Bowen Technique

Understanding The Bowen Technique

The Bowen Technique is a very gentle treatment. In order to appreciate its subtlety & depth, the therapy really needs to be experienced. A Bowen session involves only light moves, applied to very specific points on the body or through light clothing, with significant pauses or rests between each series of moves. However, what may not be seen by the casual observer is the dramatic & relaxing effect of a Bowen session can have on the whole body. After their first session people often wonder how such a gentle moved can have so powerful an effect – not only in their structural problems (e.g. bad back, frozen shoulder, etc.) but also their general wellbeing.

Studies of various ‘light touch’ therapies have shown that one does not need to use forceful manipulation to achieve significant changes. In fact, it seems that often the lighter the touch, the more effective & profound the effect.

How It Works

The Bowen Technique is based on a number of core principles that were observed by its pioneer, Tom Bowen.

Fascia

You may have noticed white, translucent sheets of very tough tissue when preparing meat – this is fascia. Fascia consists of tough sheets (sometimes tubes) of connective tissue, which provide coverings of variable strength & thickness for every structure in the body. All muscles are surrounded by it. It allows flexibility & movement between the various parts of the body. One function of these bands of fascia is to maintain upright posture. Consequently, fascia receives a lot of attention in a Bowen session, as it has such a profound effect on posture &, in particular, the way we hold our spine. Imagine that your spine is a tent pole, being held in position by guy ropes (in this case the band’s of fascia that support the back). It is easy to see how undue tension or weakness in any one of these might cause a bend or create tension in the pole. Such an effect on the spine could result in reactions, such as pressure on nerves as they exit the spinal column, tension in the musculature on one side of the body, and compensation patterns being set up in the rest of the body. Meaning effects of the fascia by the spine can effect & be felt in many other parts of the body (e.g. the pelvis, shoulder etc.) Some complementary therapies manipulate the spine to address the relationship between individual bones (for example, free a trapped nerve.). In contrast, a Bowen session addresses the muscle & fascial relationships that are holding the spine in that particular position. By changing the way in which the muscles & fascia relate to each other, a change in structure becomes inevitable, forcing the spine to adopt the better position. This approach usually has a longer lasting effect.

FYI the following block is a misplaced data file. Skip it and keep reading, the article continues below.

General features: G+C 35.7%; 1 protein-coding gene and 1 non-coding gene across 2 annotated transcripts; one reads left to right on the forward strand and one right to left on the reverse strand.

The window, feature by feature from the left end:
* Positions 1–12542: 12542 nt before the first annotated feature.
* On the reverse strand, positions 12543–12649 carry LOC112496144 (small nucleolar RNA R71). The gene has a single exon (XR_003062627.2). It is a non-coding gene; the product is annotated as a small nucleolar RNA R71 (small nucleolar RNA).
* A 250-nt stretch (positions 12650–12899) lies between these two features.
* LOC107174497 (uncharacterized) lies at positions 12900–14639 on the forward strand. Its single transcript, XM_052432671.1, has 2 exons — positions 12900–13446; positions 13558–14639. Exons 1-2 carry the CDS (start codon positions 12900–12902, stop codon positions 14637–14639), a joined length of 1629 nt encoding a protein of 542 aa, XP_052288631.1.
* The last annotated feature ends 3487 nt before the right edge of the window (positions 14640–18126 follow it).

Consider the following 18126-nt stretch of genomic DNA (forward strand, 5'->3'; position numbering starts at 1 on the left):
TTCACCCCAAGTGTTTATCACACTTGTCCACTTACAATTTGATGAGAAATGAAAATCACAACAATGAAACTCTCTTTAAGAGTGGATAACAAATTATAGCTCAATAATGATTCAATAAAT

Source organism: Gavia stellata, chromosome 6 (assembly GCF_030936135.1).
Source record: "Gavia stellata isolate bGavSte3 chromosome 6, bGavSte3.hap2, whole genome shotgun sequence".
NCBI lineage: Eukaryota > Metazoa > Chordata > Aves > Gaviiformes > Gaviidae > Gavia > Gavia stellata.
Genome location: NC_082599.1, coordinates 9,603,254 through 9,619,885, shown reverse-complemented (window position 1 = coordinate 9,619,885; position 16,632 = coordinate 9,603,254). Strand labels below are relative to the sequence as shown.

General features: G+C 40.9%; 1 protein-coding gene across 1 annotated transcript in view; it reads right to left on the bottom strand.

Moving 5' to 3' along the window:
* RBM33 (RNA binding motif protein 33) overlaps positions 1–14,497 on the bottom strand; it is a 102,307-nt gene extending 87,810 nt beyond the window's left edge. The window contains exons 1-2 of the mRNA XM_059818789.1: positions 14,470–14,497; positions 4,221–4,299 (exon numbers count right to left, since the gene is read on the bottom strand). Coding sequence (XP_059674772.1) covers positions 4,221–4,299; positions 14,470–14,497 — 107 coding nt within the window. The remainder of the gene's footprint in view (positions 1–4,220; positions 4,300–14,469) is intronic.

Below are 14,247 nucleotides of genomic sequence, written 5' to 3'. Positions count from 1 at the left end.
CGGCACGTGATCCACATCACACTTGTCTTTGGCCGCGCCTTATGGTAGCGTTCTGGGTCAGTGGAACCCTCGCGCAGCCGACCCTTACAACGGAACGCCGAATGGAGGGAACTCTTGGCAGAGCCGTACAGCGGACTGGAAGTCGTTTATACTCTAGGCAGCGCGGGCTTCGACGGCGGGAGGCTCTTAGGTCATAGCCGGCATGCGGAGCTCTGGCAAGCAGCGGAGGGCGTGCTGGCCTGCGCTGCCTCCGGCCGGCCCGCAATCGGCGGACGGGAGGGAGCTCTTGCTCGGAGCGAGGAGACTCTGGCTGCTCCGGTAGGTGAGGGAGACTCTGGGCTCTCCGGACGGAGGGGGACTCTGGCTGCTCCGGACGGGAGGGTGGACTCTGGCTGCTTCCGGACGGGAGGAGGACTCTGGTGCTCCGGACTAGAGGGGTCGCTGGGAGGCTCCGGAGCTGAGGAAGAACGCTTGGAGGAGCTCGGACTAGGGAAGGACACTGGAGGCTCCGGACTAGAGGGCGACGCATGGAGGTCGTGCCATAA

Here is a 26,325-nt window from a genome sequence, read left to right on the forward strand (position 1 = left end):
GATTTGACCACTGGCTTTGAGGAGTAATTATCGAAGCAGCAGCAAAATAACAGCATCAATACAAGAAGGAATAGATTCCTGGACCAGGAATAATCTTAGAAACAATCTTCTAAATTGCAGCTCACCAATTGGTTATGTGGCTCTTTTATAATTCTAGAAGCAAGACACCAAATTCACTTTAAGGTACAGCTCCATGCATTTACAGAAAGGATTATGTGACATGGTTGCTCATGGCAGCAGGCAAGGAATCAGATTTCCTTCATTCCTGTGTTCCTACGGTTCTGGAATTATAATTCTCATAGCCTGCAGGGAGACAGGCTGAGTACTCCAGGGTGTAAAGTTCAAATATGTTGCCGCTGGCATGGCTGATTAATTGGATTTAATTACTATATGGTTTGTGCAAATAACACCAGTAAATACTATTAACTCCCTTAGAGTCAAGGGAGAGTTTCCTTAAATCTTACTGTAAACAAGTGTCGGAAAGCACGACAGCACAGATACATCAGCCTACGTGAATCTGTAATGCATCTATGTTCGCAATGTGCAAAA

The Bowen Move

A classic Bowen Move over a muscle or tendon consists of the therapist’s fingers or thumbs being placed on the body. The skin is drawn lightly away & a gentle challenge (push) is made on the muscles or tendon. The challenge is held for a few seconds before a ‘rolling’ move is made over the muscles itself. The action of this type of move elicits a powerful effect on the body on a number of levels, not just the musculoskeletal system.

The Brain & Nerves

There are many thousands of stretch receptors or muscle spindles in each muscle (approx. 7-30 per gram of muscle tissue). Thousands of times in each second, they send information to the brain about the status of individual muscles. During a session, a stretch on the muscle is maintained for several seconds before the move is made. During & after the move, further sensory information is sent via nerves to the spinal cord & then to various areas of the brain. A similar procedure occurs when working in tendons, although the sensory nerves in tendons are sensitive to resistance rather than to stretch, & a slightly slower, firmer pressure is used. After the sensory information induced by the Bowen move reaches the spinal cord, it passes through the nerve pathways to different centres of the brain. Here, the information is shunted back & forth via a complex, self-corrective feedback mechanism. This information is sent back down the spinal cord to individual muscles. When we are moving around, positional information from our muscles, tendons, joints, skin & fascia is being processed by the brain. While lying down, there is very little activity happening within this self-corrective system. For an effective Bowen session, it is essential that there is as little interference as possible from the conscious part of the brain or from our muscles, so that the feedback mechanism can re-orient. Bowen moves are made at key structural points in the body, which the brain uses as natural reference points to determine the body’s posture. As a result, Bowen moves have a profound effect on the way that the body holds itself.

Summary

Ultimately the technique helps the body to balance & realign itself on many levels. The moves used in the Bowen session work directly with the body’s fascia & send signals via your nervous system which helps your body retrieve it’s memory of a relaxed & balanced state of being.

Conditions that can be addressed with The Bowen Technique

  • Anxiety/ stress related conditions
  • Back pain, sciatica & spinal problems
  • Digestive & bowel problems (such as IBS)
  • Fibromyalgia, chronic fatigue & ME
  • Gynaecological conditions (such as painful periods & fibroids)
  • Headaches & migraines
  • Hormonal imbalance
  • Joint problems (such as tennis elbow, frozen shoulder, ankle & knee injuries)
  • Post-operative recovery
  • Respiratory conditions
  • Repetitive strain injuries & carpal tunnel syndrome
  • Sports injuries
  • Whiplash injuries